Wednesday, March 25, 2009

The Perils of Climbing the "Not-So-Corporate Ladder"

A reader's response to Egger:

The nonprofit sector is a funny area of grey. When picking such a career trajectory, you enter knowing you will never make as much as your attorney or banker friends (pre-recesh), but the fact that you are “doing something good” makes up for part of that salary difference. That being said, despite the trade off, you still must earn a livable wage. It is a difficult field to get into though when you have any experience, but not quite enough to be considered for a management level position (and salary).

As a 20-something college grad, there are a lot of us struggling to find ways to manifest these meaningful career opportunities that set us in a position for a climb of the not-so-corporate ladder. Oftentimes, this does not come without a serious monetary investment in an advanced degree or skill-specific, post-collegiate training that is required to be taken seriously in your field of choice. At the graduate level, programs that train such employees—MPAs, MAs in psychology, education, etc—are often those with the least financial aid available to prospective students. Thus, individuals take on a huge economic burden, which will become a consideration after their graduate training. Once completed, such an investment should be compensated appropriately.

In my current position, I have a masters degree and am paid adequately, but certainly not in line with someone who has an MBA and four years of employment experience (which would make us employment and educational equals). To make things more complicated, in order to achieve any sort of jump on the pay scale, beyond the cost of living raise, I need a Ph.D. and several more years of experience (keep in mind, I work in an odd position--evaluation). This happens at the level before me as well. A system of gradual (and livable) salaries must be considered. Often those doing the most work (in our case, direct service with a large caseload of students and families) are paid the least or mandated to be part-time. This effects quality and scope of service in a negative way. It also impacts the rate of employment turnover.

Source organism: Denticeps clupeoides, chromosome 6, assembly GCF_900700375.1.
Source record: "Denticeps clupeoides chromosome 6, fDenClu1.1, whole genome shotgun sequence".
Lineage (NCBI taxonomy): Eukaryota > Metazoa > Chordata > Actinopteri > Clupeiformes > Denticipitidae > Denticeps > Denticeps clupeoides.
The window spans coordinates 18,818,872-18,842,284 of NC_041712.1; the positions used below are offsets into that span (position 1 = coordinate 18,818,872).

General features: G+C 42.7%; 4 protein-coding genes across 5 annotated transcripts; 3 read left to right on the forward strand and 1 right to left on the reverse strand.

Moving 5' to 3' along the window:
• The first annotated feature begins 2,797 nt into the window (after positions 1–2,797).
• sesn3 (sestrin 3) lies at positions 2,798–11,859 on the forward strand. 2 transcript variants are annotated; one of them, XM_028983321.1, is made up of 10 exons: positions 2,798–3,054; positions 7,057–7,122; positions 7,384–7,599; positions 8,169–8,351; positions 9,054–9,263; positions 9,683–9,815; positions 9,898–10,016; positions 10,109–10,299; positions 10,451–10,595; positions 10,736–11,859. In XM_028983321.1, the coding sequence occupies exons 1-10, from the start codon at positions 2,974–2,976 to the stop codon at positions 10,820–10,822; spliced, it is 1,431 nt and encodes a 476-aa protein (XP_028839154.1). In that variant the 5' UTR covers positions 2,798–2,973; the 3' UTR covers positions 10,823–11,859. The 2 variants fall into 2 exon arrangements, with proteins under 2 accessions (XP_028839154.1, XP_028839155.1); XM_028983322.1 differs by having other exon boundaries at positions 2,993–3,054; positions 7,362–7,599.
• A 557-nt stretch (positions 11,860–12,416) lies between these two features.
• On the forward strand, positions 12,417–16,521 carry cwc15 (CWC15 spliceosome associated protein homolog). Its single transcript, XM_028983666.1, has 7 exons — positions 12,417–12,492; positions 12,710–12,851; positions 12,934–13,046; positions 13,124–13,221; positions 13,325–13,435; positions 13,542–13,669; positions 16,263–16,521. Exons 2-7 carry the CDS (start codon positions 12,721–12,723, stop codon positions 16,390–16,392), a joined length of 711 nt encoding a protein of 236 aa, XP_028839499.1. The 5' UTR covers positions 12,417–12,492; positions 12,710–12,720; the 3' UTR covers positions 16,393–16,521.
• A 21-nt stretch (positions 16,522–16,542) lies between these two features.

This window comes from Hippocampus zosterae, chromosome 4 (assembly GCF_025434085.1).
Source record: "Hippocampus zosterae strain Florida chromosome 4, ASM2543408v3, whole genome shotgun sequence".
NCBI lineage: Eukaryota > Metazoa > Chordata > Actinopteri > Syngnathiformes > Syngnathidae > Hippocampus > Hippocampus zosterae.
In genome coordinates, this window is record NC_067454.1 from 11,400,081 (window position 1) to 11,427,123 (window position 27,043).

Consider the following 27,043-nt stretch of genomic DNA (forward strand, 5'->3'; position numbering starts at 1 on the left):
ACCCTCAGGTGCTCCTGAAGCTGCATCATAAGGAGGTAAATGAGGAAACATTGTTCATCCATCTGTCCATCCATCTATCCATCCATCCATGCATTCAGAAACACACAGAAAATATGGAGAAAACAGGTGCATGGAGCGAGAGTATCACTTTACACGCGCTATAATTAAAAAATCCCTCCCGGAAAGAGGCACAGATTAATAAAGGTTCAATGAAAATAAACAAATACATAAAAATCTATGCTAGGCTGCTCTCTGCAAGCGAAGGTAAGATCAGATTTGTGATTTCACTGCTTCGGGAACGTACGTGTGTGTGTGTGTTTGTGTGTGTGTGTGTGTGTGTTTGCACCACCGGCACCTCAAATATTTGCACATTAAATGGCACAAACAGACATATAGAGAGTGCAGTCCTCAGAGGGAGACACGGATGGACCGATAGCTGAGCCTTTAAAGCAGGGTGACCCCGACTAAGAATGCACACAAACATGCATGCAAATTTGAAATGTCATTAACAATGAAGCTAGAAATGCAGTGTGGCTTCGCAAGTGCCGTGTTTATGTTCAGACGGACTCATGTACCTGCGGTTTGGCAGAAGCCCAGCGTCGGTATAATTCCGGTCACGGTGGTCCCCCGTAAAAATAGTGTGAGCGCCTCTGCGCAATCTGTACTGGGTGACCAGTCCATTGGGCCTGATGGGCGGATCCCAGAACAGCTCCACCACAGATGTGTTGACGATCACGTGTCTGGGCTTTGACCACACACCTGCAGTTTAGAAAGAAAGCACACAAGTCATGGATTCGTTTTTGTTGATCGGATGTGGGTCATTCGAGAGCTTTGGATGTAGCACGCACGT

Ultimately, it’s a complicated and delicate formula. Simply because individuals work in the non-profit sector does not mean that they should expect to succumb to a lifetime of living paycheck to paycheck. We will never get a retention bonus, but we should be able to leverage our experience, education, and potential in order to secure a fair wage. Now if only someone could give me a dollar figure of precisely what that may be…

1 comment:

hrgottlieb said...

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